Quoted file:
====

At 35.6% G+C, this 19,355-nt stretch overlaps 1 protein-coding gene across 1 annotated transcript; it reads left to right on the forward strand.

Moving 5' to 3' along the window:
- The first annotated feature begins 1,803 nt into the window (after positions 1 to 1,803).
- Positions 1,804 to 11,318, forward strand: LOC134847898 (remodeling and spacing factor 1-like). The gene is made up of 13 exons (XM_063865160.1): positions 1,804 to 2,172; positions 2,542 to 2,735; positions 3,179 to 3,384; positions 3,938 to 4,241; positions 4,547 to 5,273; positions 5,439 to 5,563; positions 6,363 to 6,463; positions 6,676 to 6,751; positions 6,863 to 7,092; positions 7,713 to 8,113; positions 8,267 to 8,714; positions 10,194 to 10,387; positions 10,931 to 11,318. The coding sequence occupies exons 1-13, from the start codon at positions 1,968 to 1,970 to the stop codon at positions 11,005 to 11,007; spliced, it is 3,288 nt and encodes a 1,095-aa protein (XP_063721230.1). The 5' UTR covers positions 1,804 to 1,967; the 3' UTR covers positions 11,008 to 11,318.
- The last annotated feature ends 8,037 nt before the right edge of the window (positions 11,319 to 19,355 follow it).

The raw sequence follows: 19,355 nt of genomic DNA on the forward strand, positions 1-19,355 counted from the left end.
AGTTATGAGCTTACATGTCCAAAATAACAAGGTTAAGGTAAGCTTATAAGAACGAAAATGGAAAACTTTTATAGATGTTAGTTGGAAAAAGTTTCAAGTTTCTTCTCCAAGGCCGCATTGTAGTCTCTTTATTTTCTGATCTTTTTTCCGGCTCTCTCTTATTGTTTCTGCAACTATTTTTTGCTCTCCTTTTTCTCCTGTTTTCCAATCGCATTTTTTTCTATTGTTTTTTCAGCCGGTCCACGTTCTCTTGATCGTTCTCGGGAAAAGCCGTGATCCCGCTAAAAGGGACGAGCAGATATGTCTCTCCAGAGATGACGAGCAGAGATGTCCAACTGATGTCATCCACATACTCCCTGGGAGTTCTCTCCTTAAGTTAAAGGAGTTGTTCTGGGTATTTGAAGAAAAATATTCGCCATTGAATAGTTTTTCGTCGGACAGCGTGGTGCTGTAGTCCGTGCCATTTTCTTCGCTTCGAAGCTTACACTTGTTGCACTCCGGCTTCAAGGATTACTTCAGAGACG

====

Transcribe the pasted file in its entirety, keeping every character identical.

At 35.6% G+C, this 19,355-nt stretch overlaps 1 protein-coding gene across 1 annotated transcript; it reads left to right on the forward strand.

Moving 5' to 3' along the window:
- The first annotated feature begins 1,803 nt into the window (after positions 1 to 1,803).
- Positions 1,804 to 11,318, forward strand: LOC134847898 (remodeling and spacing factor 1-like). The gene is made up of 13 exons (XM_063865160.1): positions 1,804 to 2,172; positions 2,542 to 2,735; positions 3,179 to 3,384; positions 3,938 to 4,241; positions 4,547 to 5,273; positions 5,439 to 5,563; positions 6,363 to 6,463; positions 6,676 to 6,751; positions 6,863 to 7,092; positions 7,713 to 8,113; positions 8,267 to 8,714; positions 10,194 to 10,387; positions 10,931 to 11,318. The coding sequence occupies exons 1-13, from the start codon at positions 1,968 to 1,970 to the stop codon at positions 11,005 to 11,007; spliced, it is 3,288 nt and encodes a 1,095-aa protein (XP_063721230.1). The 5' UTR covers positions 1,804 to 1,967; the 3' UTR covers positions 11,008 to 11,318.
- The last annotated feature ends 8,037 nt before the right edge of the window (positions 11,319 to 19,355 follow it).

The raw sequence follows: 19,355 nt of genomic DNA on the forward strand, positions 1-19,355 counted from the left end.
AGTTATGAGCTTACATGTCCAAAATAACAAGGTTAAGGTAAGCTTATAAGAACGAAAATGGAAAACTTTTATAGATGTTAGTTGGAAAAAGTTTCAAGTTTCTTCTCCAAGGCCGCATTGTAGTCTCTTTATTTTCTGATCTTTTTTCCGGCTCTCTCTTATTGTTTCTGCAACTATTTTTTGCTCTCCTTTTTCTCCTGTTTTCCAATCGCATTTTTTTCTATTGTTTTTTCAGCCGGTCCACGTTCTCTTGATCGTTCTCGGGAAAAGCCGTGATCCCGCTAAAAGGGACGAGCAGATATGTCTCTCCAGAGATGACGAGCAGAGATGTCCAACTGATGTCATCCACATACTCCCTGGGAGTTCTCTCCTTAAGTTAAAGGAGTTGTTCTGGGTATTTGAAGAAAAATATTCGCCATTGAATAGTTTTTCGTCGGACAGCGTGGTGCTGTAGTCCGTGCCATTTTCTTCGCTTCGAAGCTTACACTTGTTGCACTCCGGCTTCAAGGATTACTTCAGAGACG